This starts with the organizational strategy. What are your organization’s long-term ambitions? What’s the trajectory of the wider market and society? And how will changes force your strategy to evolve in the next few years?

With the board aligned around this long-term strategic view, you can debate the actions your next CEO will need to take to deliver on the strategy. Clearly defining these expected deliverables will let you think about the critical experiences the candidates will need to have if they’re to be successful. Only then will you be able to define the skills — functional, leadership and personal — your next CEO will need.

Together, the strategy, actions, experiences and skills form your success profile. But it shouldn’t be a static document — imagining the future is imprecise, and development and assessment evolve continuously. So it’s critical to revisit and refresh your success profile regularly.

Assess the Potential of Internal Candidates

Once you’ve defined what you want from your next CEO, you should assess your current leaders to understand who has the potential to meet those needs and what skills they’ll need to develop.

When assessing against your success profile, you should include interviews with multiple experts, psychometric tests and 360-degree feedback to measure six criteria:

  • Intellect, problem-solving and systems thinking
  • Ability to work well with ambiguity and conflict
  • Ability to learn continuously
  • Drive to excel at an extremely high level
  • Emotional intelligence and ability to influence others
  • Leadership style versatility

The goal is to produce a list of potential internal candidates to work with and tailored development plans for each to steer them in the right direction.

To be most effective, it’s best to run this assessment early. By doing it four or five years before changing CEOs, you’ll leave enough time for real candidate development. It also leaves enough time to recruit, integrate and develop talent if you find you need to bring in new leaders, such as if you don’t currently have anyone with CEO potential or you lack a diverse pool of candidates.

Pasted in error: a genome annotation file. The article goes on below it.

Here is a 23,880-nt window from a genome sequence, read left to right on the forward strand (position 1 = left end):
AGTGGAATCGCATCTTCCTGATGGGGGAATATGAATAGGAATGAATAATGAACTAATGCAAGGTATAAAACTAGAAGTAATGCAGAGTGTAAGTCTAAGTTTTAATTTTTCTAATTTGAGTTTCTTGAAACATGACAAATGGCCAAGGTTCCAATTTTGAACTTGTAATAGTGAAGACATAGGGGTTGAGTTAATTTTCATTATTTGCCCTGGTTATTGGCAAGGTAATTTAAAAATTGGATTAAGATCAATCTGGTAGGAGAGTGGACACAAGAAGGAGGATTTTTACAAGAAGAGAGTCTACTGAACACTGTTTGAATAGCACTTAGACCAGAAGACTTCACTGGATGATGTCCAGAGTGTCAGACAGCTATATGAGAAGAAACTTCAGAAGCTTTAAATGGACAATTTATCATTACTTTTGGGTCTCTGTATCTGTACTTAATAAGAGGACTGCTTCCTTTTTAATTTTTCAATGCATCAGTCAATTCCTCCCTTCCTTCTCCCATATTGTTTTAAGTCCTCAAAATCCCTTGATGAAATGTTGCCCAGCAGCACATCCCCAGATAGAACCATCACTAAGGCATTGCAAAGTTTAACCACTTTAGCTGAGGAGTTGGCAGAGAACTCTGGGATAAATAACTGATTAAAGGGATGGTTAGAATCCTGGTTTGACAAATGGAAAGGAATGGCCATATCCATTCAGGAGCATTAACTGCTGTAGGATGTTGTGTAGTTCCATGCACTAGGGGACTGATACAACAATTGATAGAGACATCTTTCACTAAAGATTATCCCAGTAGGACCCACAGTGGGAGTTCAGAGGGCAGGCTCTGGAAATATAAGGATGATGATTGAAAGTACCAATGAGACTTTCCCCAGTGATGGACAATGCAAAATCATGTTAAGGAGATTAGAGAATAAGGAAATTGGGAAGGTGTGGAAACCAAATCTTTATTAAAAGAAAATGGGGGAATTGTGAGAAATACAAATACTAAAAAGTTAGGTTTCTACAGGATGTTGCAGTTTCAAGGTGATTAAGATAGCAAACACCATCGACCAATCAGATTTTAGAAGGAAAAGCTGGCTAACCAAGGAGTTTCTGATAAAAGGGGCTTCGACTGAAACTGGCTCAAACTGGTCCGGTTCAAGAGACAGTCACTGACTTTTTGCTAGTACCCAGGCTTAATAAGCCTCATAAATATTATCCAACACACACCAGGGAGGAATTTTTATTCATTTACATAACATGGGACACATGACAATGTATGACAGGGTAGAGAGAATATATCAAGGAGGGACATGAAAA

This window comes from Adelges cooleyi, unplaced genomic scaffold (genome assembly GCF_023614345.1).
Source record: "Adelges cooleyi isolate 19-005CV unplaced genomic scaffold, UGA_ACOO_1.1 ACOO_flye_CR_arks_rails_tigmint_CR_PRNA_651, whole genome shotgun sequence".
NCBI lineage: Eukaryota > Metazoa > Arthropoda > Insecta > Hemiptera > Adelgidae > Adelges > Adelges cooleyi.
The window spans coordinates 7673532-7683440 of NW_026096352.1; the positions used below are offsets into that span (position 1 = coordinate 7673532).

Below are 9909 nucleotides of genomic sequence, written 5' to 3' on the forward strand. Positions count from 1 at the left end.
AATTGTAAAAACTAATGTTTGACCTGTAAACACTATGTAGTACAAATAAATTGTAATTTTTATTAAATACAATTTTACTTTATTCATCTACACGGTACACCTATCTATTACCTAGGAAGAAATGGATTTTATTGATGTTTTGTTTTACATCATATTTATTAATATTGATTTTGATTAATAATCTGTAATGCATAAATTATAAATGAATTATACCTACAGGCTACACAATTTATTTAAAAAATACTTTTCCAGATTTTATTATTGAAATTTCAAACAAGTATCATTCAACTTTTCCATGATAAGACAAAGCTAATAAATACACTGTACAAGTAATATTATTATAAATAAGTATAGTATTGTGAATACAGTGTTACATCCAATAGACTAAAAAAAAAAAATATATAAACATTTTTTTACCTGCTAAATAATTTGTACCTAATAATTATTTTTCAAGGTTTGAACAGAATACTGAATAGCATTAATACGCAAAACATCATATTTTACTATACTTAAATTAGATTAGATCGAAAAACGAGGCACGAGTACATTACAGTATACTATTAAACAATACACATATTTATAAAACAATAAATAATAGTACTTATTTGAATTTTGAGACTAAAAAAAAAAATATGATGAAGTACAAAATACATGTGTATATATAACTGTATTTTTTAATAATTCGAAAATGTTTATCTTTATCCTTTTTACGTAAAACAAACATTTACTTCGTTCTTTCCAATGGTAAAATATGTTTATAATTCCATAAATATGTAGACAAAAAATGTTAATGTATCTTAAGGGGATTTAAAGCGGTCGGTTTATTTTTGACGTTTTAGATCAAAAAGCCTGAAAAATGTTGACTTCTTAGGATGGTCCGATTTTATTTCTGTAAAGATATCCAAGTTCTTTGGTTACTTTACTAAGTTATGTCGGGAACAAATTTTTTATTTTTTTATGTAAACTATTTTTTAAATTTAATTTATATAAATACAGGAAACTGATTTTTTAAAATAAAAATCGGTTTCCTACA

Gauge Candidate Readiness 

When it comes time for a change, the board has sole responsibility for choosing the next CEO. It’s a decision that will define the legacy of your organization, with the potential to drive growth for years to come or stifle every aspect of the business.

Making the right choice requires understanding more than a candidate’s potential — you need to understand their readiness.

You’ll want to prove whether candidates have the skills and experiences needed to tackle the company’s priorities and deliver the strategy. You’ll want to confirm they have the traits most associated with successful CEOs. And you’ll want to probe their cognitive and decision-making abilities.

While traditional assessment methods, such as psychometric tests, can predict capability in many of these areas, direct observation will show you whether your candidates are really ready. We encourage our clients to make contextual immersion part of the assessment process, putting a CEO candidate in realistic scenarios that actors play out.

By asking the candidate to step into the role of CEO in a realistic scenario, you see how they would perform in the real world. This is particularly useful in uncovering how your candidate:

  • Develops a strategy.
  • Oversees strategy delivery.
  • Nurtures culture.
  • Leads through values and purpose.
  • Responds to challenging people.
  • Motivates and builds followership.
  • Attracts and retains top senior talent.


A Continuous Process

There’s no doubt that choosing a new CEO is the biggest decision a board will make. To ensure such a change runs as smoothly as possible, CEO succession planning should be a continuous process that ensures your board is developing a group of high-potential leaders.

By starting with an unclouded vision of the skills and characteristics your next CEO will need, your board will be able to find candidates early and nurture them to maximize their success. And by keeping that vision in mind as you practically assess those candidates, when the time for change comes, you’ll find the right CEO to drive value for all stakeholders.  

Justus O’Brien and Dean Stamoulis are managing directors at Russell Reynolds Associates.